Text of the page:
I was ready to punch somebody. Angriest I’ve been since arriving in Thailand. Not sure if I was angry at someone or even if there was anyone to be angry at. Only thing I’m sure of is that I’m sad that Dong, my favorite dog in the pack that hangs near my apartment, is gone, and so are several of his pack.
Dong was the buddy of anyone who would stop and scratch behind his ears and pay attention to him for a while. He knew the patterns of his foreigner friends who live in the apt. building. He was usually lying down behind my scooter when I came out to leave for my morning java fix. If I left on foot he’d follow until we reached some invisible border before turning for home.
Hadn’t seen him in a few days. Looked for him last night and this morning. Seemed like there were fewer dogs than usual, so I asked a neighbor who feeds the scrawniest dogs every day if she’d seen Dong. She told me what she thinks happened.
She doesn’t ride a scooter, so she has a 200 meter walk to the nearest place moto taxis hang out whenever she leaves. This takes her past a construction site.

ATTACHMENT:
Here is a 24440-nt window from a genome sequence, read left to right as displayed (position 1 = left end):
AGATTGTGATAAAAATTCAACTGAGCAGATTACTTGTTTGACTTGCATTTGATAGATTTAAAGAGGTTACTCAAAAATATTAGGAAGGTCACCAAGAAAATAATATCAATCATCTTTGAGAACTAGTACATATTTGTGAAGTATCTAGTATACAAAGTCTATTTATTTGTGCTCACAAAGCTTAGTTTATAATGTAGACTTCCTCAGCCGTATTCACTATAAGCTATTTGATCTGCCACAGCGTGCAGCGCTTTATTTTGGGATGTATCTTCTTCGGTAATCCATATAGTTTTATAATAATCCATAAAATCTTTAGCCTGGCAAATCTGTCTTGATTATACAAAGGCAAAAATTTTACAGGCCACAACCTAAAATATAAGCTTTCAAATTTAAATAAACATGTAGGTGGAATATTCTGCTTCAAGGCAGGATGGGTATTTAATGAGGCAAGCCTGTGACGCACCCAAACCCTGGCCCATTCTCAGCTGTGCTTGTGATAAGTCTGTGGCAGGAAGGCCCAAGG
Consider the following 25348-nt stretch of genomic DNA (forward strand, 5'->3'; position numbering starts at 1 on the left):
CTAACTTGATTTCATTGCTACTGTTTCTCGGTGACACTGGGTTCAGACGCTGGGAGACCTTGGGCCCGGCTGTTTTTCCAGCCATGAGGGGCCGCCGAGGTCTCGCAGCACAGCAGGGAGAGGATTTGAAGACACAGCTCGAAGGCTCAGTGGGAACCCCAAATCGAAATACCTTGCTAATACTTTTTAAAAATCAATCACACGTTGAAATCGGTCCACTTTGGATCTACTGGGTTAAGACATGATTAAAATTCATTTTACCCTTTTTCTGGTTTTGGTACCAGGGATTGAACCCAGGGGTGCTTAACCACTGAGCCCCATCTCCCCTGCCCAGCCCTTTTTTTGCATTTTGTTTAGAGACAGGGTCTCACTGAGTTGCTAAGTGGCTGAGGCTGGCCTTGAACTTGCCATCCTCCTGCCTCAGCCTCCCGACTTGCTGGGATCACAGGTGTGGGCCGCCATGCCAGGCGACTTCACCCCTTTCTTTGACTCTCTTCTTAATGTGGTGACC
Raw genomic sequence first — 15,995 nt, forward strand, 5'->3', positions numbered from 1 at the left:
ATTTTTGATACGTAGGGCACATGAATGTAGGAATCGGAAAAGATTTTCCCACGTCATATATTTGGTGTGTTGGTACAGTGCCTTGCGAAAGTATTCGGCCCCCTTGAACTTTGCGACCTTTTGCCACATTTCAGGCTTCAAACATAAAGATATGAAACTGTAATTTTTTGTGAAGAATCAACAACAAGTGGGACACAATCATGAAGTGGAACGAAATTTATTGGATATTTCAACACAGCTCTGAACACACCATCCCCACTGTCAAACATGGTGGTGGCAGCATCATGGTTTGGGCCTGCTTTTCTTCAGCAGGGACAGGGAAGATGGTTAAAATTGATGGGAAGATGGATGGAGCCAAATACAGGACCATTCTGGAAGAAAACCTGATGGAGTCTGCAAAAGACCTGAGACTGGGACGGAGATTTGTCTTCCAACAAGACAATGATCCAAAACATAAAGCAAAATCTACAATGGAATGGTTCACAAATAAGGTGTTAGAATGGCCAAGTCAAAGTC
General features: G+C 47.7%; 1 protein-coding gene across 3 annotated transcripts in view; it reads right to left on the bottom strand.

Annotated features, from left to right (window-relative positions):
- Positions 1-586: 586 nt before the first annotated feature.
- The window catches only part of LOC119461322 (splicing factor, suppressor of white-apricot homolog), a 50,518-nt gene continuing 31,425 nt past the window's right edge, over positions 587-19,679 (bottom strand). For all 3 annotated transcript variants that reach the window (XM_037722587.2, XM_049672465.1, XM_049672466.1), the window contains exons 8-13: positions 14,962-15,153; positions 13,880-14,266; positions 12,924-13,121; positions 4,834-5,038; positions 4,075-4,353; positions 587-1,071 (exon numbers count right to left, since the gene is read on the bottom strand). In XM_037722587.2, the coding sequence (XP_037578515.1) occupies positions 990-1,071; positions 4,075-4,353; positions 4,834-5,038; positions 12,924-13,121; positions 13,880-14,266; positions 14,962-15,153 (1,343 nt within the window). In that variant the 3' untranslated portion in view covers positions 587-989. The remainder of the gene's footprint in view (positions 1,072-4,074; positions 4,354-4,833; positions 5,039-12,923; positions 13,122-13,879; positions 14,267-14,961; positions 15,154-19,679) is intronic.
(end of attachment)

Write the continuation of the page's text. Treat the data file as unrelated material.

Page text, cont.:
Last week, she said, she was while walking past the construction site trailed by three dogs when one of the workers hauled off and kicked one of the dogs half way across the narrow street for no apparent reason. She tore him a new one, using all the appropriate Thai words she knew. She realized later how ill-advised the confrontation and word choice was. She thinks he poisoned the dogs in retaliation.
One of the hardest but most essential lessons a foreigner has to internalize in both the Phils and Thailand reminds me of line in “Turn the Page” by Bob Segar:
And you always seem outnumbered,
you don’t dare make a stand